Introduction To Continual Learning

With the world changing at a rapid pace, data is now available at unprecedented rates and is continuously changing over time. Therefore, the need for agents to continuously adapt to the ever-changing environment is growing more and more. To illustrate the necessity for an agent to be a lifelong learner, consider the autonomous driving application. The perception models deployed in the car must continuously adapt to not only different weather, lighting and road conditions but also learn new sets of object instances. For instance, a model trained only on Netherlands’ traffic signs, will have to adapt and accurately predict traffic signs that differ in appearance, while also learning new and unseen traffic signs. Training the models from scratch each time a new object must be learned is a resource and time expensive. A more efficient and sustainable approach is to develop models that can adapt and learn the new objects without forgetting the previously learned objects. Further, as the models interact with the environment and make decisions, they should also be able to utilize the feedback from the car and driver to remodel their behavior and continually evolve to become efficient lifelong learners.

Challenges with traditional Deep Neural Network approach

Lifelong learning in the brain

On the other hand, lifelong learning in the brain is enabled by a rich set of neurophysiological principles which enable incremental learning by acquiring, fine-tuning, and transferring knowledge and skills throughout the lifespan [2]. Continual learning in the brain is mediated by twin objectives: learning and memorization [1]. The former task is characterized by the extraction of the statistical structure of the perceived events with the aim to generalize to novel situations.

The latter, conversely, requires the collection of separated episodic-like events. While it is true that we tend to gradually forget previously learned information, only rarely does the learning of novel information catastrophically interfere with consolidated knowledge. This ability to continually learn from a dynamic environment without catastrophic forgetting is a hallmark of human intelligence, currently missing in artificial systems.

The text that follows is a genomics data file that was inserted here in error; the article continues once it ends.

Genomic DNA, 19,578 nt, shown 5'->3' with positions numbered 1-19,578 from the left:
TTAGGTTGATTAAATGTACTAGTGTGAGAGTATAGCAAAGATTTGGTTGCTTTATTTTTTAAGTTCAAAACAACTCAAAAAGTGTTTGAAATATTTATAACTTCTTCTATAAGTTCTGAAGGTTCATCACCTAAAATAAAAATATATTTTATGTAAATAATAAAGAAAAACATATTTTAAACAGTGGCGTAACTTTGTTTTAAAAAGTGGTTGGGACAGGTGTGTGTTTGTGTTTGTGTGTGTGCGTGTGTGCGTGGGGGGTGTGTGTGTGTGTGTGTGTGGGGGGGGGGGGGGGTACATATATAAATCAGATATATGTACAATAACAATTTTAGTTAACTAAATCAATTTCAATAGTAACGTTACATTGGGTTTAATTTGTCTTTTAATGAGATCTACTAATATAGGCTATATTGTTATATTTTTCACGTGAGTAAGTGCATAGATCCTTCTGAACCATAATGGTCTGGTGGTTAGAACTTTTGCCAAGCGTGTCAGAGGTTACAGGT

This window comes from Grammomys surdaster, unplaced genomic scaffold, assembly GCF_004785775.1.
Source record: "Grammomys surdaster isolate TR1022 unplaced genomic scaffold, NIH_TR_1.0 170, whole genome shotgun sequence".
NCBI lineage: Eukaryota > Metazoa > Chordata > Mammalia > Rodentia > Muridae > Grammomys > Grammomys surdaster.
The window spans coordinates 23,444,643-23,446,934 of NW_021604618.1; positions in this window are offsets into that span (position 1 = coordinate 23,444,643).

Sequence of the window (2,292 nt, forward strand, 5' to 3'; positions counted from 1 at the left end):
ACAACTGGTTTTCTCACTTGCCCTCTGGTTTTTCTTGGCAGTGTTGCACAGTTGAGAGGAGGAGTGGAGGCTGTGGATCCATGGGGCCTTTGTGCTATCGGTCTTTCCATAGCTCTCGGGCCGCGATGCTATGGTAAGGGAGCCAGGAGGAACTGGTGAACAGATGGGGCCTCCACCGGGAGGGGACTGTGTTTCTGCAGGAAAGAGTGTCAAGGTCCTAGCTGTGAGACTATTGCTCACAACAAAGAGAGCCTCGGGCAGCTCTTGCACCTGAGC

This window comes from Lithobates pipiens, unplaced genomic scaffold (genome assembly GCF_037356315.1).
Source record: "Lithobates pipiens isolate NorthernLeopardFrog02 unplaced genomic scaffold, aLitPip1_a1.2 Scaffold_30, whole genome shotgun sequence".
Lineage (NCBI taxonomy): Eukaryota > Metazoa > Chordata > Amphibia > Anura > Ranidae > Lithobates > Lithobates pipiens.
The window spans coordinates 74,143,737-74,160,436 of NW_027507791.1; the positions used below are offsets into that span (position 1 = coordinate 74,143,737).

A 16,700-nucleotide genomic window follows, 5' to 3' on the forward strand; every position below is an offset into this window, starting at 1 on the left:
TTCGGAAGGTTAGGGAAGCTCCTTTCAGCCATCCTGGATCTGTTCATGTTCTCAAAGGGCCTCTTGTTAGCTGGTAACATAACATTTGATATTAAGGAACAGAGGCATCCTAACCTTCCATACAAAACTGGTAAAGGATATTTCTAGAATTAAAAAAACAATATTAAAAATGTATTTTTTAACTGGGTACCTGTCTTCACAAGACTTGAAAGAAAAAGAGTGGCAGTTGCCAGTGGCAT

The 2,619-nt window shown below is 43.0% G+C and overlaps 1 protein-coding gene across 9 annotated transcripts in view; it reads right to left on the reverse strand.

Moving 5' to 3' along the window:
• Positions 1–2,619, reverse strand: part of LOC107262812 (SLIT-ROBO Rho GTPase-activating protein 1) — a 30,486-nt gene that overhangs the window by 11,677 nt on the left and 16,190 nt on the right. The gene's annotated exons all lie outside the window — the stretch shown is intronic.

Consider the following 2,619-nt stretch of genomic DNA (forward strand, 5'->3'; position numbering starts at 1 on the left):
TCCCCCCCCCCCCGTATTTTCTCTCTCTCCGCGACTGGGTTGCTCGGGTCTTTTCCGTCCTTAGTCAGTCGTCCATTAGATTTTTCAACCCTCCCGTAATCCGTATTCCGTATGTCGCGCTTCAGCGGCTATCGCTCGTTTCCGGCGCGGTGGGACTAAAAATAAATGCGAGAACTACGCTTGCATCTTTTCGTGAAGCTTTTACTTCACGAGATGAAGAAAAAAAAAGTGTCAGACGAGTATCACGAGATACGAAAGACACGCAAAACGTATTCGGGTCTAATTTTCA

Combining human and machine intelligence

This was soon followed by the inculcation of task specialization in the agents, inspired by modular and specialized units in the brain. Later works have further incorporated the replay action in the brain — the reactivation of and relearning on information of past experiences — into the agents. Finally, recent methods have focused on combining these approaches, and extending them to multiple memory systems which focus on learning general-purpose or global information (for e.g. shapes of roads and cars, which are similar everywhere) and task-specific or local information (for e.g. signboard content, which can differ between countries), separately. These methods have achieved impressive performance in continual learning, making them candidates for deployment in critical applications such as in self-driving cars.

Conclusion

References:

[1] Parisi, German I., et al. “Continual lifelong learning with neural networks: A review.” Neural Networks 113 (2019): 54–71.

[2] Lewkowicz, David J. “Early experience and multisensory perceptual narrowing.” Developmental psychobiology 56.2 (2014): 292–315.

[3] Kudithipudi, D., Aguilar-Simon, M., Babb, J. et al. Biological underpinnings for lifelong learning machines. Nat Mach Intell 4, 196–210 (2022). https://doi.org/10.1038/s42256-022-00452-0

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